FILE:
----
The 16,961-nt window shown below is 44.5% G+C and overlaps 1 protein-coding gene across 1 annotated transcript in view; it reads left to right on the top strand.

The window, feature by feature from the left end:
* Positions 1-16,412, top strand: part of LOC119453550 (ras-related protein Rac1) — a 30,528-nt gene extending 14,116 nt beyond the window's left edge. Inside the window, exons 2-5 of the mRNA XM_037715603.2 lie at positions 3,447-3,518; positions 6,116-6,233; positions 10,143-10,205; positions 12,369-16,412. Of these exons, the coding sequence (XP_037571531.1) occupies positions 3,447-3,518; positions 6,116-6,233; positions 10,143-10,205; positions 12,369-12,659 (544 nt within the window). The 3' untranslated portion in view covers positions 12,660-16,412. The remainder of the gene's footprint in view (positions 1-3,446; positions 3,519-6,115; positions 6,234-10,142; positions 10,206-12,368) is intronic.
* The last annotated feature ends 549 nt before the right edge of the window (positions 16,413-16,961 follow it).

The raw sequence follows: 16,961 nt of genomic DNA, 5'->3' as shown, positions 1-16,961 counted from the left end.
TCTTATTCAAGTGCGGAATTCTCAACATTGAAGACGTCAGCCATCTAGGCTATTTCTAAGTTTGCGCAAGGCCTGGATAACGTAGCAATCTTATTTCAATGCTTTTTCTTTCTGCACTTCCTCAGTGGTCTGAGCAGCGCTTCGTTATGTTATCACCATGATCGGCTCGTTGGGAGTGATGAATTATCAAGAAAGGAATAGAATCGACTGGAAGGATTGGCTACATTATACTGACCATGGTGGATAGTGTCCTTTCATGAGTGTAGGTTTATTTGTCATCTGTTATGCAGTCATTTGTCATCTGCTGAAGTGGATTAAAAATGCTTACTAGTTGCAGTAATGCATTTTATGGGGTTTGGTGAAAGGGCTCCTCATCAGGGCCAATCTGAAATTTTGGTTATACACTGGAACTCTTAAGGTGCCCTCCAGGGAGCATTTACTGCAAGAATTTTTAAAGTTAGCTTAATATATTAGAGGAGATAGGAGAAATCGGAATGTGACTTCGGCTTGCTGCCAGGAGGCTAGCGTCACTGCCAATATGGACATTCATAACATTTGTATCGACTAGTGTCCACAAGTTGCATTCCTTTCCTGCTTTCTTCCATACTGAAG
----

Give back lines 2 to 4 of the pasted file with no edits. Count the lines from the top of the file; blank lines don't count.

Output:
The window, feature by feature from the left end:
* Positions 1-16,412, top strand: part of LOC119453550 (ras-related protein Rac1) — a 30,528-nt gene extending 14,116 nt beyond the window's left edge. Inside the window, exons 2-5 of the mRNA XM_037715603.2 lie at positions 3,447-3,518; positions 6,116-6,233; positions 10,143-10,205; positions 12,369-16,412. Of these exons, the coding sequence (XP_037571531.1) occupies positions 3,447-3,518; positions 6,116-6,233; positions 10,143-10,205; positions 12,369-12,659 (544 nt within the window). The 3' untranslated portion in view covers positions 12,660-16,412. The remainder of the gene's footprint in view (positions 1-3,446; positions 3,519-6,115; positions 6,234-10,142; positions 10,206-12,368) is intronic.
* The last annotated feature ends 549 nt before the right edge of the window (positions 16,413-16,961 follow it).